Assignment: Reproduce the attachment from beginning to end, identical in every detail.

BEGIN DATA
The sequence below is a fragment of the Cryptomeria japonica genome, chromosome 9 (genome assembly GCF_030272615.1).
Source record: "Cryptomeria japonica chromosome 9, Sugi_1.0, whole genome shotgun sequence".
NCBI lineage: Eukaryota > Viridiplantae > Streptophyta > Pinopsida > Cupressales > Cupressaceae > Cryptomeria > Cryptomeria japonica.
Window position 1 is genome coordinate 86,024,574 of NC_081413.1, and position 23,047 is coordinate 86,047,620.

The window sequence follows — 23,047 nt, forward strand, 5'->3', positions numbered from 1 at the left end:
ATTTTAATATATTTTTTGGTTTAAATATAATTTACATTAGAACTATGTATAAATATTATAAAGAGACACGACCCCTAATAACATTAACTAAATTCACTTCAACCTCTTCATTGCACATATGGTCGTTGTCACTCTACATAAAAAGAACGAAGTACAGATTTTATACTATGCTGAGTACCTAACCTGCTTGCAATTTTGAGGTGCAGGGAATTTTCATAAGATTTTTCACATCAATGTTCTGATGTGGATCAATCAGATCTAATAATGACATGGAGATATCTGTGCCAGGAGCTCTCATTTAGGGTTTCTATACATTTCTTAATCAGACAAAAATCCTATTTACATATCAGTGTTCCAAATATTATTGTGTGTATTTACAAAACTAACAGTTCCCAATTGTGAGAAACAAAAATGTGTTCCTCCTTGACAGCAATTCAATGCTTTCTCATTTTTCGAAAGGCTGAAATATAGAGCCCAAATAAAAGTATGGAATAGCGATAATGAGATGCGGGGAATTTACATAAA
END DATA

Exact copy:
The sequence below is a fragment of the Cryptomeria japonica genome, chromosome 9 (genome assembly GCF_030272615.1).
Source record: "Cryptomeria japonica chromosome 9, Sugi_1.0, whole genome shotgun sequence".
NCBI lineage: Eukaryota > Viridiplantae > Streptophyta > Pinopsida > Cupressales > Cupressaceae > Cryptomeria > Cryptomeria japonica.
Window position 1 is genome coordinate 86,024,574 of NC_081413.1, and position 23,047 is coordinate 86,047,620.

The window sequence follows — 23,047 nt, forward strand, 5'->3', positions numbered from 1 at the left end:
ATTTTAATATATTTTTTGGTTTAAATATAATTTACATTAGAACTATGTATAAATATTATAAAGAGACACGACCCCTAATAACATTAACTAAATTCACTTCAACCTCTTCATTGCACATATGGTCGTTGTCACTCTACATAAAAAGAACGAAGTACAGATTTTATACTATGCTGAGTACCTAACCTGCTTGCAATTTTGAGGTGCAGGGAATTTTCATAAGATTTTTCACATCAATGTTCTGATGTGGATCAATCAGATCTAATAATGACATGGAGATATCTGTGCCAGGAGCTCTCATTTAGGGTTTCTATACATTTCTTAATCAGACAAAAATCCTATTTACATATCAGTGTTCCAAATATTATTGTGTGTATTTACAAAACTAACAGTTCCCAATTGTGAGAAACAAAAATGTGTTCCTCCTTGACAGCAATTCAATGCTTTCTCATTTTTCGAAAGGCTGAAATATAGAGCCCAAATAAAAGTATGGAATAGCGATAATGAGATGCGGGGAATTTACATAAA